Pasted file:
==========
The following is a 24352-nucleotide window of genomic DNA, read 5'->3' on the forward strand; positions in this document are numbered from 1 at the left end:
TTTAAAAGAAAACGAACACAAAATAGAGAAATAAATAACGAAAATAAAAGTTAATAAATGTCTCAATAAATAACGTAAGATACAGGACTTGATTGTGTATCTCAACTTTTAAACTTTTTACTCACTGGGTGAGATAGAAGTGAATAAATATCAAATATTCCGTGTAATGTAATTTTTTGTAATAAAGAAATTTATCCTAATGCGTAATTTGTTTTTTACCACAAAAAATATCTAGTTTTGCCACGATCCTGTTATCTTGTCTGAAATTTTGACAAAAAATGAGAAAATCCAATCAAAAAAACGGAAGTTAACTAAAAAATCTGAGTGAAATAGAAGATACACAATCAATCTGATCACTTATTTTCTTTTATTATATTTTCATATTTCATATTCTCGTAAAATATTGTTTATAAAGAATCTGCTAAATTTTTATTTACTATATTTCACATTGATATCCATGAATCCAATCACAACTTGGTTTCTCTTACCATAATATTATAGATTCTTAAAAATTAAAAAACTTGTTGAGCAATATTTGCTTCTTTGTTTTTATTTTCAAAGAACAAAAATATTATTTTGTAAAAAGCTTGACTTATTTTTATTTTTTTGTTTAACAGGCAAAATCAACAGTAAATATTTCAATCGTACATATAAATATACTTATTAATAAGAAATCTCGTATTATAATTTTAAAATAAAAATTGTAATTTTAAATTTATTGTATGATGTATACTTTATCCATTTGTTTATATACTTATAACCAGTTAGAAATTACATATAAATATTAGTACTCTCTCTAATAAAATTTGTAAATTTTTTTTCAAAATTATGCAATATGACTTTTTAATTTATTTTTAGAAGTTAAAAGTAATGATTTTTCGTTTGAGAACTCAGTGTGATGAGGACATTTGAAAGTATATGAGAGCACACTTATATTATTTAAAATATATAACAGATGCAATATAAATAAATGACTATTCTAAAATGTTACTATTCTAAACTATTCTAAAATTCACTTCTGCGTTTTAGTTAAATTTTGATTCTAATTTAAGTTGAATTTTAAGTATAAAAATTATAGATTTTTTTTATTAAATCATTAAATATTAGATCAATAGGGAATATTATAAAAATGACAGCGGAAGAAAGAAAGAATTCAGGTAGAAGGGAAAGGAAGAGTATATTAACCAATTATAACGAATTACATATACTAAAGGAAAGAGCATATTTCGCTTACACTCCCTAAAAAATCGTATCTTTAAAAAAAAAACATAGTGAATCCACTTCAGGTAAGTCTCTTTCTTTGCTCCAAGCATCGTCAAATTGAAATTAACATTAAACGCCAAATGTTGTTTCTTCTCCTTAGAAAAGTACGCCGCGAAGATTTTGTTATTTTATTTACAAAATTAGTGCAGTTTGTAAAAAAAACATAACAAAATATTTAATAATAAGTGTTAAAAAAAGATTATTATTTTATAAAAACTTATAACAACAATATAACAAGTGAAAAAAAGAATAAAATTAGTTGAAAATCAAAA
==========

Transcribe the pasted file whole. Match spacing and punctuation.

The following is a 24352-nucleotide window of genomic DNA, read 5'->3' on the forward strand; positions in this document are numbered from 1 at the left end:
TTTAAAAGAAAACGAACACAAAATAGAGAAATAAATAACGAAAATAAAAGTTAATAAATGTCTCAATAAATAACGTAAGATACAGGACTTGATTGTGTATCTCAACTTTTAAACTTTTTACTCACTGGGTGAGATAGAAGTGAATAAATATCAAATATTCCGTGTAATGTAATTTTTTGTAATAAAGAAATTTATCCTAATGCGTAATTTGTTTTTTACCACAAAAAATATCTAGTTTTGCCACGATCCTGTTATCTTGTCTGAAATTTTGACAAAAAATGAGAAAATCCAATCAAAAAAACGGAAGTTAACTAAAAAATCTGAGTGAAATAGAAGATACACAATCAATCTGATCACTTATTTTCTTTTATTATATTTTCATATTTCATATTCTCGTAAAATATTGTTTATAAAGAATCTGCTAAATTTTTATTTACTATATTTCACATTGATATCCATGAATCCAATCACAACTTGGTTTCTCTTACCATAATATTATAGATTCTTAAAAATTAAAAAACTTGTTGAGCAATATTTGCTTCTTTGTTTTTATTTTCAAAGAACAAAAATATTATTTTGTAAAAAGCTTGACTTATTTTTATTTTTTTGTTTAACAGGCAAAATCAACAGTAAATATTTCAATCGTACATATAAATATACTTATTAATAAGAAATCTCGTATTATAATTTTAAAATAAAAATTGTAATTTTAAATTTATTGTATGATGTATACTTTATCCATTTGTTTATATACTTATAACCAGTTAGAAATTACATATAAATATTAGTACTCTCTCTAATAAAATTTGTAAATTTTTTTTCAAAATTATGCAATATGACTTTTTAATTTATTTTTAGAAGTTAAAAGTAATGATTTTTCGTTTGAGAACTCAGTGTGATGAGGACATTTGAAAGTATATGAGAGCACACTTATATTATTTAAAATATATAACAGATGCAATATAAATAAATGACTATTCTAAAATGTTACTATTCTAAACTATTCTAAAATTCACTTCTGCGTTTTAGTTAAATTTTGATTCTAATTTAAGTTGAATTTTAAGTATAAAAATTATAGATTTTTTTTATTAAATCATTAAATATTAGATCAATAGGGAATATTATAAAAATGACAGCGGAAGAAAGAAAGAATTCAGGTAGAAGGGAAAGGAAGAGTATATTAACCAATTATAACGAATTACATATACTAAAGGAAAGAGCATATTTCGCTTACACTCCCTAAAAAATCGTATCTTTAAAAAAAAAACATAGTGAATCCACTTCAGGTAAGTCTCTTTCTTTGCTCCAAGCATCGTCAAATTGAAATTAACATTAAACGCCAAATGTTGTTTCTTCTCCTTAGAAAAGTACGCCGCGAAGATTTTGTTATTTTATTTACAAAATTAGTGCAGTTTGTAAAAAAAACATAACAAAATATTTAATAATAAGTGTTAAAAAAAGATTATTATTTTATAAAAACTTATAACAACAATATAACAAGTGAAAAAAAGAATAAAATTAGTTGAAAATCAAAA